In its decision in BCE Inc. v Gillis, 2015 NSCA 32, the Nova Scotia Court of Appeal considered whether a proposed class action filed in Nova Scotia constituted an abuse of process. In finding that it did, the Court took the opportunity to admonish plaintiffs’ counsel for filing nine largely identical statements of claim in nine different provinces.

The action began in 2004 when the plaintiffs sued the defendant mobile service providers in relation to wireless phone system access fees. In seeking to establish that abuse of process had occurred, the defendants pointed to correspondence from 2006 between plaintiffs’ counsel and the Nova Scotia court. In that correspondence, plaintiffs’ counsel advised that it did not intend to pursue the matter in Nova Scotia and intended instead to seek a national class action from the Saskatchewan court. A national class action was subsequently certified in Saskatchewan in 2007.

In 2014, ten years after filing the statement of claim, plaintiffs’ counsel decided to pursue the actions in Nova Scotia. The Court stated:

“I equate this to planting legal cherry trees across the country. For ten years the only tree they cared for was in Saskatchewan. Now they want to go from jurisdiction to jurisdiction picking only the cherries they like in jurisdictions they have totally neglected for a decade. With this selective harvesting the appellants are left to guess at where the respondents and [plaintiffs’ counsel] may choose to go next. If they are permitted to do what they ask, the appellants will have no choice but to relitigate the same issues, repeatedly, potentially having divergent outcomes.”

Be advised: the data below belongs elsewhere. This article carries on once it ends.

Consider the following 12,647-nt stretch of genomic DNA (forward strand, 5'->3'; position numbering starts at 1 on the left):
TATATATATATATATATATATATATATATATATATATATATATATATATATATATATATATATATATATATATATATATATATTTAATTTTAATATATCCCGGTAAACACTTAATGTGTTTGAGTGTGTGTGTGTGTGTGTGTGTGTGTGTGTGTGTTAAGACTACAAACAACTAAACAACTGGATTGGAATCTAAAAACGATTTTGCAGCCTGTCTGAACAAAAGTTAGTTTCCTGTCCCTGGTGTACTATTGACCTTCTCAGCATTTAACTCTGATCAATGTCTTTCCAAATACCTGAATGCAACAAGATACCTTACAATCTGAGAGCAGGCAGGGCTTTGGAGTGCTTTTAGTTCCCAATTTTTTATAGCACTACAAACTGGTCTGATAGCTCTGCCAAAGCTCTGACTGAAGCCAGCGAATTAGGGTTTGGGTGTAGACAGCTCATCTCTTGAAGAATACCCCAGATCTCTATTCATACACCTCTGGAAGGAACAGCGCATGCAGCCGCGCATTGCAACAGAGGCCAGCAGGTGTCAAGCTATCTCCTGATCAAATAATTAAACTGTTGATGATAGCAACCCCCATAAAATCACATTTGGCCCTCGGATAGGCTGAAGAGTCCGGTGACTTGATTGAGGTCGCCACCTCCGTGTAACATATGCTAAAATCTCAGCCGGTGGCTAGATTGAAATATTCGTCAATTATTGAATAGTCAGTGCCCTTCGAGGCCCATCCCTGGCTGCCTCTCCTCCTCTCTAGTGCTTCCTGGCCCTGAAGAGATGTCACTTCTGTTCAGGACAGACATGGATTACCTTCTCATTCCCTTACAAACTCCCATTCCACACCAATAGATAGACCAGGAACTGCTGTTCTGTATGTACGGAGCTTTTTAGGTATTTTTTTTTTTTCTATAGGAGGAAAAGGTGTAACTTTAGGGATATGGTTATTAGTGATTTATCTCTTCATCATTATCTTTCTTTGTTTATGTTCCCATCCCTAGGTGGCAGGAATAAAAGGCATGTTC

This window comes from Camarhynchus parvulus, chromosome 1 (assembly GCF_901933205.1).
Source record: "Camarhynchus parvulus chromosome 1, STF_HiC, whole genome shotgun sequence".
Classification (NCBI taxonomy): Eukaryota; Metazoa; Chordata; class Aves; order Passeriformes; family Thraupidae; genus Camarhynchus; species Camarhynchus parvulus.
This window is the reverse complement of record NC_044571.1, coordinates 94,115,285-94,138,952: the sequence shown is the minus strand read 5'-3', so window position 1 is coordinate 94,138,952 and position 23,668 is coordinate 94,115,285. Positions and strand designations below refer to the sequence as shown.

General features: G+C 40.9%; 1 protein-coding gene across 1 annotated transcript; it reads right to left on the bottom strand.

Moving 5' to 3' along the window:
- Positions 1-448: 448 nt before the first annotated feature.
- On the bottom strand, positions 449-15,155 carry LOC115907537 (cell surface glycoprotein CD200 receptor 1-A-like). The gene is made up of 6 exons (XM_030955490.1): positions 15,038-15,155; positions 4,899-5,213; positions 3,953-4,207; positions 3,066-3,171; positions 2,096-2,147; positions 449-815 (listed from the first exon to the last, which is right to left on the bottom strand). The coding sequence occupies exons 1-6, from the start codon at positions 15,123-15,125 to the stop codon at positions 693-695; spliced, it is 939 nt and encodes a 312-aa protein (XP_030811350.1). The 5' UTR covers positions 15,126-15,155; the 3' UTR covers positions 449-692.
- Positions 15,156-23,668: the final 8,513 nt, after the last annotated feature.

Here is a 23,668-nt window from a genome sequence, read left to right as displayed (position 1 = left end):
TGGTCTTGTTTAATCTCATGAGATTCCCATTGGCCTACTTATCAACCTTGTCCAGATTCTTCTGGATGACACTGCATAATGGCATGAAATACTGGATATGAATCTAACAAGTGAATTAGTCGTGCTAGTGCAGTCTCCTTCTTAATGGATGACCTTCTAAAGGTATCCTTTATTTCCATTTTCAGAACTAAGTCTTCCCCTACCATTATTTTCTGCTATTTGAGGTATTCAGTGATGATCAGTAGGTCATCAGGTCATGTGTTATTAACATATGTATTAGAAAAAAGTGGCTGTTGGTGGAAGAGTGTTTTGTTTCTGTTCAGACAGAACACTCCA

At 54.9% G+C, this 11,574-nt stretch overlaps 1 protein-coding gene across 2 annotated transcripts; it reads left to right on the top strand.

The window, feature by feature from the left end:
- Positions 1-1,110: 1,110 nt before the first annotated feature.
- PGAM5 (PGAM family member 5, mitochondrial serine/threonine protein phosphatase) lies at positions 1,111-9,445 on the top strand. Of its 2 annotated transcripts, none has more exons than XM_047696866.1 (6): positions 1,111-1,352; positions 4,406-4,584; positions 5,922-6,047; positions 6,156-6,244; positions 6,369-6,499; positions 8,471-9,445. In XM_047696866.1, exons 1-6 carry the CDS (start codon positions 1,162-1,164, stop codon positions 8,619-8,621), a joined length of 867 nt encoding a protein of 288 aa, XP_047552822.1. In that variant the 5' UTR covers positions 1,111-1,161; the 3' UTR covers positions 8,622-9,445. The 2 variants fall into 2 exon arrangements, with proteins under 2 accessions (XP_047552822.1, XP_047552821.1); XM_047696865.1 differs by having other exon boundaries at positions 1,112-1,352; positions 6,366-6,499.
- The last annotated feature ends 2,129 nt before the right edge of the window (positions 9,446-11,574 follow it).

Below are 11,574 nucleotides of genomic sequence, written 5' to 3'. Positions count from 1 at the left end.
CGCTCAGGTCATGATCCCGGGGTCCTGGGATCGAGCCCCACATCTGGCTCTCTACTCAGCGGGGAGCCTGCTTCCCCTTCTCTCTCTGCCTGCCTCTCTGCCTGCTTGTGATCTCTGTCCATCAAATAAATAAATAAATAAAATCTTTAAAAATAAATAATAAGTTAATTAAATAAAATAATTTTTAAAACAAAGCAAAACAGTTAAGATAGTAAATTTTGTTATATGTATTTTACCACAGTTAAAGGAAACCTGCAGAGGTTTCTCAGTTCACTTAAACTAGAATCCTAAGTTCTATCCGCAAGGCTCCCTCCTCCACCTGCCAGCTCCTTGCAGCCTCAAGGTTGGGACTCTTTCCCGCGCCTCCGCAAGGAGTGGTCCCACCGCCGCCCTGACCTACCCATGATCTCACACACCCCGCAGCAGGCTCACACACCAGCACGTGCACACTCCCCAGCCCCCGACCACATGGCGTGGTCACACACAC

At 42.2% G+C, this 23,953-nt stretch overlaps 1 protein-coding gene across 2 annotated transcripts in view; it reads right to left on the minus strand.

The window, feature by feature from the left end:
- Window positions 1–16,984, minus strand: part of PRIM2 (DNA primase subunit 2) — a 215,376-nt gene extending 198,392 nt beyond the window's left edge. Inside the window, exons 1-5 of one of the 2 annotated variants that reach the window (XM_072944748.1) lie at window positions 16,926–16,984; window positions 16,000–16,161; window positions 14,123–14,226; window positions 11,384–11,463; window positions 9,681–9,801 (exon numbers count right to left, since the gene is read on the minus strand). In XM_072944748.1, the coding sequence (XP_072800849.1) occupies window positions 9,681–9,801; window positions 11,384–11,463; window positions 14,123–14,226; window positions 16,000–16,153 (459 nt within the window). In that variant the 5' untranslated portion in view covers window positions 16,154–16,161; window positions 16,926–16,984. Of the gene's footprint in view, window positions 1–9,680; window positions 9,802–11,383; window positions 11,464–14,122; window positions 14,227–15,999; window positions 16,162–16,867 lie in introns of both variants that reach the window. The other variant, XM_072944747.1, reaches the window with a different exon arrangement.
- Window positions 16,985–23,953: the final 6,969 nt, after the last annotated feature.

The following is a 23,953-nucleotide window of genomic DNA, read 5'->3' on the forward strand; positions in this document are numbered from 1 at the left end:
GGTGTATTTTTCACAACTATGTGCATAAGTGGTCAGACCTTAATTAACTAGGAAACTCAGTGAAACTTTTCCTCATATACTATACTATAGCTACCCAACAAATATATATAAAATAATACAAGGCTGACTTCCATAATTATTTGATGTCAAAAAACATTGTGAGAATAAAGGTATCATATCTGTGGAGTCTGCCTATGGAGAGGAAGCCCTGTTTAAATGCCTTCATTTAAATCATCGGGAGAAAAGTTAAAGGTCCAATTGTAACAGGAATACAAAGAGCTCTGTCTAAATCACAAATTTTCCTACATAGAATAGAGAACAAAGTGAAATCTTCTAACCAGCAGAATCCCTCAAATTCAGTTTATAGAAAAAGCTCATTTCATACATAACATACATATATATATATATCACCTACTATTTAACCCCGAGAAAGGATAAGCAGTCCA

The plaintiffs argued that multi-jurisdictional proceedings are common in a class-action context. The Court did not take issue with the fact of multiple proceedings across multiple jurisdictions per se; the criticism stemmed from the fact that all of the proceedings involved the same plaintiffs, the same defendants and the same issues. While the Court considered a variety of factors to determine that the Nova Scotia action was an abuse of process, perhaps most importantly, the Court concluded that there must be an intention to pursue the action in the jurisdiction in which it was filed.

Key Take-Away Principle

This case stands for the principle that plaintiffs’ counsel may commence multiple actions but once commenced, counsel cannot simply sit back, do nothing, and merely “park” the action while waiting to see which of the jurisdictions will result in a preferred outcome. The inordinate delay in this particular case was one of the key factors that led the Court to conclude that plaintiffs’ counsel’s actions constituted an abuse of process.

The Court of Appeal concluded that the action against the defendants in Nova Scotia should be permanently and unconditionally stayed.